Burma's Foreign Minister, U Win Aung, has told the United Nations that the military government stands by a goal of introducing a multiparty political system. But the government has set no timetable for democratic reform.
The Foreign Minister's speech came amid growing international impatience at the slow pace of political reform in Burma.
The U.S. State Department expressed disappointment Wednesday over the lack of headway, on the occasion of the Burmese military government's 14th anniversary in power.
Mr. Win Aung told the General Assembly it remained the government's goal to establish a multi-party democratic political system. He set no date for elections, however.
The last democratic vote in Burma came in May 1990, and resulted in a landslide victory for the opposition National League for Democracy led by Aung San Suu Kyi. But the military refused to hand over power, and Ms. Suu Kyi's freedom has been greatly restricted ever since.
Her release last May from 19 months of house arrest led to optimism that the government would commence face-to-face talks with her party. But while the military has released hundreds of political prisoners, and is allowing Ms Suu Kyi to travel freely throughout the country, there have been few signs that the talks will commence any time soon.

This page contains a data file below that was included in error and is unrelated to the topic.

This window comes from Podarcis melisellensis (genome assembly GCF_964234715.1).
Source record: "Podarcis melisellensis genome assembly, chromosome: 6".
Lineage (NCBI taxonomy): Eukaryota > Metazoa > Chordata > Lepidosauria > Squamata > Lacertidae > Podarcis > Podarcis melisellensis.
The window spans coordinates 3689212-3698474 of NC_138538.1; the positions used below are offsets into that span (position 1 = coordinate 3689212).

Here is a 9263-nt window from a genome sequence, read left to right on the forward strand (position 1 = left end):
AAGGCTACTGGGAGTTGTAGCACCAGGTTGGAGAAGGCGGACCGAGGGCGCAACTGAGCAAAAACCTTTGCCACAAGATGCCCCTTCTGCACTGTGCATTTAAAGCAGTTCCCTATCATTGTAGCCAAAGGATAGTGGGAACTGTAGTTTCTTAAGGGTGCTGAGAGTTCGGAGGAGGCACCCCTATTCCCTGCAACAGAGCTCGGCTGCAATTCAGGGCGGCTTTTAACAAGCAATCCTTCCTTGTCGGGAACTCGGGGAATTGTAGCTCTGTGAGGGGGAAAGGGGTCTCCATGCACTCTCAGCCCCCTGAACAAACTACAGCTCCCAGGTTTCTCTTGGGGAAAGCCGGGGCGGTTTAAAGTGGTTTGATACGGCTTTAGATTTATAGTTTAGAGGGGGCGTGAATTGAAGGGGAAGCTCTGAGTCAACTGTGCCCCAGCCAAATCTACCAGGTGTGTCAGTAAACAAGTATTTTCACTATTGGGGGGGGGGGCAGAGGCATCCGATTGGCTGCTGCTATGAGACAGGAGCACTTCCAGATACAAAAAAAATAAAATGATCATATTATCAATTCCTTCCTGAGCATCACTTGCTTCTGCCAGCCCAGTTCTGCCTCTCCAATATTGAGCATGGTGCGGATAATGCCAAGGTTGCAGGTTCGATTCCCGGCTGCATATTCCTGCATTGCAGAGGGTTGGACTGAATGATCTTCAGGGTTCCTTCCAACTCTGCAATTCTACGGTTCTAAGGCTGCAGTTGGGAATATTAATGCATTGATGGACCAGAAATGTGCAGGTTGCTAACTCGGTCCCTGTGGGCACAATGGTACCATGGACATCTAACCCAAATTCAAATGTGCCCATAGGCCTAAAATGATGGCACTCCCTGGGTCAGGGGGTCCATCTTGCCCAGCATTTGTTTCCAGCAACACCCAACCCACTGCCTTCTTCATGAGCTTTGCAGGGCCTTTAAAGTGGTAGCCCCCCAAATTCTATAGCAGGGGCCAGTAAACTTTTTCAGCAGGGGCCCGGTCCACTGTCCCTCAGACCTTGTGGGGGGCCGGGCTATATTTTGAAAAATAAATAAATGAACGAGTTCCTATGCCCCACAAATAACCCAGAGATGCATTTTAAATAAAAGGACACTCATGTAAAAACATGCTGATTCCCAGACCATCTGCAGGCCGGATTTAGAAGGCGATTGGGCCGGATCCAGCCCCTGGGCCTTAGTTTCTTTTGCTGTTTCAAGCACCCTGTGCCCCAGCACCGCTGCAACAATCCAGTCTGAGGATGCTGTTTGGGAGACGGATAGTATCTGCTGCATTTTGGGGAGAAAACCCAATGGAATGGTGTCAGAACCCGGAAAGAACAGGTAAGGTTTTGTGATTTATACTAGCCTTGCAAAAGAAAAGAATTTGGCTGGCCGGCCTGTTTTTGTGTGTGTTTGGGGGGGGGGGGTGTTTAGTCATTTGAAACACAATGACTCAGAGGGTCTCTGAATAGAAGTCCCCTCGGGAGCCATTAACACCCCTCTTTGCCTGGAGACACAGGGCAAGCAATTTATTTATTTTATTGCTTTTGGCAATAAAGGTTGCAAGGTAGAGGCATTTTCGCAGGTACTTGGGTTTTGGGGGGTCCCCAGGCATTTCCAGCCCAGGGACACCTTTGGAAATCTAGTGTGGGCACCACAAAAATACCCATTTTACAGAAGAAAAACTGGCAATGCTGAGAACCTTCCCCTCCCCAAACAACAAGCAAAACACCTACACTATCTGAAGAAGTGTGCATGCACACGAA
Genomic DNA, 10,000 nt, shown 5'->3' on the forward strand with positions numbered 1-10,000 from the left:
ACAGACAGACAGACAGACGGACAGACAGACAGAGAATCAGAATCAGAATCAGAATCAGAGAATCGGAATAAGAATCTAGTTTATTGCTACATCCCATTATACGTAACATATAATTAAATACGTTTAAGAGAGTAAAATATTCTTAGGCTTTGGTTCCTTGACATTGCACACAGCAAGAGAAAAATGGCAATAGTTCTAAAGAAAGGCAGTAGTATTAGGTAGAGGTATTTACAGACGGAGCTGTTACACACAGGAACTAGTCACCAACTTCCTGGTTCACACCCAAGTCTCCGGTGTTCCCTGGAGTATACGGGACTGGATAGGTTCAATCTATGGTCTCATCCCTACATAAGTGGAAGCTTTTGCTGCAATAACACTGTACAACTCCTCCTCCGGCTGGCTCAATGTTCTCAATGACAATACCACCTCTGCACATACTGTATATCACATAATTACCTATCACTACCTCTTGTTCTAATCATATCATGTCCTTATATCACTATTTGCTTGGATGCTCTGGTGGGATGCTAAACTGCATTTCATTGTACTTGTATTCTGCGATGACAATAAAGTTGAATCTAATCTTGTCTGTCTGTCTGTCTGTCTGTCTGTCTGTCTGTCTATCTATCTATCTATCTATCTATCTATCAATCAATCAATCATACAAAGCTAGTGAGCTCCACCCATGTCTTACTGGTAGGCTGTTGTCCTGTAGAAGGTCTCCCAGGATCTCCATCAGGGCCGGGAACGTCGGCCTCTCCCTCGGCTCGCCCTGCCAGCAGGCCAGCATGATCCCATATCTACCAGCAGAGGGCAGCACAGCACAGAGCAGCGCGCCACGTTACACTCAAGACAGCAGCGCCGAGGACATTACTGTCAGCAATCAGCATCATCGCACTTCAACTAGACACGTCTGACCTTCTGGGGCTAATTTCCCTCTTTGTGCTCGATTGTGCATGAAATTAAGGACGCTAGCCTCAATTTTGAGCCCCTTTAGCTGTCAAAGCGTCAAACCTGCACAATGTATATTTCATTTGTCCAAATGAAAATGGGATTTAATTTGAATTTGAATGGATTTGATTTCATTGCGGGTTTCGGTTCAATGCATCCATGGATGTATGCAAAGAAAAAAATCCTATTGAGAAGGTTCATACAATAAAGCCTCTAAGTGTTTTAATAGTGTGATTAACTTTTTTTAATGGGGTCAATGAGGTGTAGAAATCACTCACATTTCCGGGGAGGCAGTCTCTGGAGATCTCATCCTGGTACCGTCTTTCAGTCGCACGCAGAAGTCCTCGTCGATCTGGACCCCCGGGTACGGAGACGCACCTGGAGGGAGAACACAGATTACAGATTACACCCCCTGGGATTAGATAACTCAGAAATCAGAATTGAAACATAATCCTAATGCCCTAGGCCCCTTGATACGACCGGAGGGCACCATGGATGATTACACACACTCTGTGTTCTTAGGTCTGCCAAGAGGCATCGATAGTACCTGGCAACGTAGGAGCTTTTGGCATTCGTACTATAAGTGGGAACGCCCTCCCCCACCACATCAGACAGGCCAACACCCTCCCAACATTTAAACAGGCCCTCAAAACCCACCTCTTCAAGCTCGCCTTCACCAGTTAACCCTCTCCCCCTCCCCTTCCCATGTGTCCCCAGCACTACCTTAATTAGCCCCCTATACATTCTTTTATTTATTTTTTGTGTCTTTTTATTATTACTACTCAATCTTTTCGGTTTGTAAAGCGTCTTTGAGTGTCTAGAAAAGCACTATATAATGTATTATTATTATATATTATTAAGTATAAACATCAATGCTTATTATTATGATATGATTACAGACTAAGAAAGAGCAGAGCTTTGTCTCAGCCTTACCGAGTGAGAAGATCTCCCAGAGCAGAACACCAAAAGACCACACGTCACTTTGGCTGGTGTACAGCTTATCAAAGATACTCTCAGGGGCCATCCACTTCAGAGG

Chaiyachoke Chulasiriwong, a political science professor at Thailand's Chulalongkorn University, told VOA that support was growing for increased sanctions against Burma, as a way of pressing the military into action.
Mr. Chaiyachoke says one reason for Mr Win Aung's conciliatory tone may have been to head off any new sanctions. He says it may take some time before the military feels it is in a position to allow elections to proceed. "It may take some time," he said. "And, again, as I said, that many western countries are not too happy about the slowness [of the process]. And of course to me, I think, we should let the process go on, although it might take two years or so."
Mr. Chaiyachoke says that among other things, the military will have to set up new structures, such as a civilian administration that is selected by popular vote, but remains under the guidance of the armed forces.